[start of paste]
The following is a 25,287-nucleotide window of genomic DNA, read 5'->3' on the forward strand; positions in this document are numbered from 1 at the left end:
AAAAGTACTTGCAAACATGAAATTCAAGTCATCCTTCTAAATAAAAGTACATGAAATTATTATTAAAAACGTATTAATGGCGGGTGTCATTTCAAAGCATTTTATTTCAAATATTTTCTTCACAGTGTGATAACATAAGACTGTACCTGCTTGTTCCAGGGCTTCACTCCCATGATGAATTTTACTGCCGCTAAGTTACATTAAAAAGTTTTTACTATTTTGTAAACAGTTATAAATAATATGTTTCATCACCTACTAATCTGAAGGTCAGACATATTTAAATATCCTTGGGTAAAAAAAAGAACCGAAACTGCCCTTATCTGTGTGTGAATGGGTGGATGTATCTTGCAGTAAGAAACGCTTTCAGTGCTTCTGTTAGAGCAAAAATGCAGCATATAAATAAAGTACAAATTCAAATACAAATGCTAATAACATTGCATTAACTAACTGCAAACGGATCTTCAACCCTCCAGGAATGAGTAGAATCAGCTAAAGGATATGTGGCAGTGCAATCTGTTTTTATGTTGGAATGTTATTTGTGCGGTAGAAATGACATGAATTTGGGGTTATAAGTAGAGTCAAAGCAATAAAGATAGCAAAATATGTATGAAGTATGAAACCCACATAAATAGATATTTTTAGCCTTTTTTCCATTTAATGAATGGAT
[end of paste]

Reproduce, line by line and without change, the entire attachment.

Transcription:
The following is a 25,287-nucleotide window of genomic DNA, read 5'->3' on the forward strand; positions in this document are numbered from 1 at the left end:
AAAAGTACTTGCAAACATGAAATTCAAGTCATCCTTCTAAATAAAAGTACATGAAATTATTATTAAAAACGTATTAATGGCGGGTGTCATTTCAAAGCATTTTATTTCAAATATTTTCTTCACAGTGTGATAACATAAGACTGTACCTGCTTGTTCCAGGGCTTCACTCCCATGATGAATTTTACTGCCGCTAAGTTACATTAAAAAGTTTTTACTATTTTGTAAACAGTTATAAATAATATGTTTCATCACCTACTAATCTGAAGGTCAGACATATTTAAATATCCTTGGGTAAAAAAAAGAACCGAAACTGCCCTTATCTGTGTGTGAATGGGTGGATGTATCTTGCAGTAAGAAACGCTTTCAGTGCTTCTGTTAGAGCAAAAATGCAGCATATAAATAAAGTACAAATTCAAATACAAATGCTAATAACATTGCATTAACTAACTGCAAACGGATCTTCAACCCTCCAGGAATGAGTAGAATCAGCTAAAGGATATGTGGCAGTGCAATCTGTTTTTATGTTGGAATGTTATTTGTGCGGTAGAAATGACATGAATTTGGGGTTATAAGTAGAGTCAAAGCAATAAAGATAGCAAAATATGTATGAAGTATGAAACCCACATAAATAGATATTTTTAGCCTTTTTTCCATTTAATGAATGGAT